GTmetrix Performance Blog

News, updates and guides on GTmetrix and general web performance

Don’t Use Too Many Web-Fonts

We discuss the impact of using too many fonts for your website.


 

Overview

According to the HTTP Archive, approximately 80% of mobile and desktop sites (at the time of writing) use web fonts , highlighting their popularity; yet their performance aspects are often overlooked.

In this article, we explain why you should go easy on fonts, and how to get the best performance out of them.
 


 

Types of Fonts

Let’s take a quick look at the two general types of fonts and how they differ:
 

1) Web-safe Fonts (aka System Fonts)

  • These are the default fonts available on a user’s device.
  • They don’t need to be downloaded as they are already included on most devices.

Common Web-safe fonts that are already installed on most devices.

 
Web-safe fonts are limited in variety; however, they load faster than Web fonts due to their widespread availability on all devices.

Learn more on which fonts are considered web-safe.
 


 

2) Web Fonts

Web fonts are not commonly available on a typical device, and must be downloaded from a third-party web server, or on the website’s server itself. Google Fonts are a popular example of third-party hosted web fonts.

 
Web fonts can offer a variety of options to suit your website design and brand, but they come with extra overhead to serve them.

Using multiple web fonts can incur a significant performance cost.
 


 

How Web Fonts Impact Page Performance

We breakdown all the performance issues with using web fonts:
 


 

Web Fonts Are Discovered Late by the Browser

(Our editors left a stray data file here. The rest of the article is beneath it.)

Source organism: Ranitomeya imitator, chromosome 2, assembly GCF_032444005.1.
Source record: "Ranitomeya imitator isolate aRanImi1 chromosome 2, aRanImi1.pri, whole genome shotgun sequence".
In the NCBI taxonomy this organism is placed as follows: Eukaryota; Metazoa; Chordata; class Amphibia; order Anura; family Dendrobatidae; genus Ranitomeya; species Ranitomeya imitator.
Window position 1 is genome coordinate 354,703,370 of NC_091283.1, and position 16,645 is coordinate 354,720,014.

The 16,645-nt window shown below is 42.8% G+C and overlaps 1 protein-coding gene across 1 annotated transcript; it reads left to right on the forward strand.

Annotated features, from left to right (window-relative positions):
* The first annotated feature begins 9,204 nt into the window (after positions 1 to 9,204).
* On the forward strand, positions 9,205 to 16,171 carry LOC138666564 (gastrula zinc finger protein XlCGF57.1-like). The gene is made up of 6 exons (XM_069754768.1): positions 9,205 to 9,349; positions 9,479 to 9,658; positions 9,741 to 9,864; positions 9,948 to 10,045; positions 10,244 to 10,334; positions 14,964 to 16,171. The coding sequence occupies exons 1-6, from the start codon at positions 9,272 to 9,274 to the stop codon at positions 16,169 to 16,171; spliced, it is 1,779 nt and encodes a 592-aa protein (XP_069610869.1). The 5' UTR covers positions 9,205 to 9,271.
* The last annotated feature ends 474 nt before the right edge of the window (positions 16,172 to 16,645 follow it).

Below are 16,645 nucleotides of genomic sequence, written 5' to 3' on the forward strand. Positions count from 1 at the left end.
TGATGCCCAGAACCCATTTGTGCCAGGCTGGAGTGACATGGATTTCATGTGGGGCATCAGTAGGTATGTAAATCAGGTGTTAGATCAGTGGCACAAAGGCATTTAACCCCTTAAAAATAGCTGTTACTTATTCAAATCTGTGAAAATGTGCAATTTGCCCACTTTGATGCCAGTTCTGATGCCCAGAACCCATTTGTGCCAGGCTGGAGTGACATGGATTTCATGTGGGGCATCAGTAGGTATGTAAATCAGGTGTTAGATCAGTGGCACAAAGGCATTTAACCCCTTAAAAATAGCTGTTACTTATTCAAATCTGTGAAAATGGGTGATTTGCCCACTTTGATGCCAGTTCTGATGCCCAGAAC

Web fonts need to be loaded before text is rendered so that users can view content on your page.

However, the browser only becomes aware of web fonts after the HTML is loaded and the CSS files are parsed.

This can take time and depending on the website’s design, there could be multiple web fonts that need to be loaded, which can delay your page load.

If this happens, visitors may experience the Flash of Invisible Text (FOIT) issue where the text is ready for painting but the web font hasn’t loaded yet.
 

The Flash of Invisible Text (FOIT) issue makes your page visually jarring to visitors.

 

Alternatively, the text is styled with a fallback font until the web font finishes loading, at which point, the text switches over to the desired font. This is known as the Flash of Unstyled Text (FOUT).
 

The Flash of Unstyled Text (FOUT) is a similar issue resulting from fonts failing to load in time; however, the visitor is still able to read the text during load.

 
While these scenarios can be addressed by preloading web fonts and using appropriate font-display strategies, web fonts may also introduce additional performance issues such as increased load time for other resources, and increased layout shifts on your page respectively.


 

Web Fonts Add Bloat to Your Website

Web fonts often require multiple requests to function properly. This includes multiple font families with different weights, styles, languages that can quickly add to your total page size.

The typical requests made include:

  • Font CSS files
    This is the CSS file containing attributes pertaining to the font and its various weights and styles so that you can use it in your own CSS.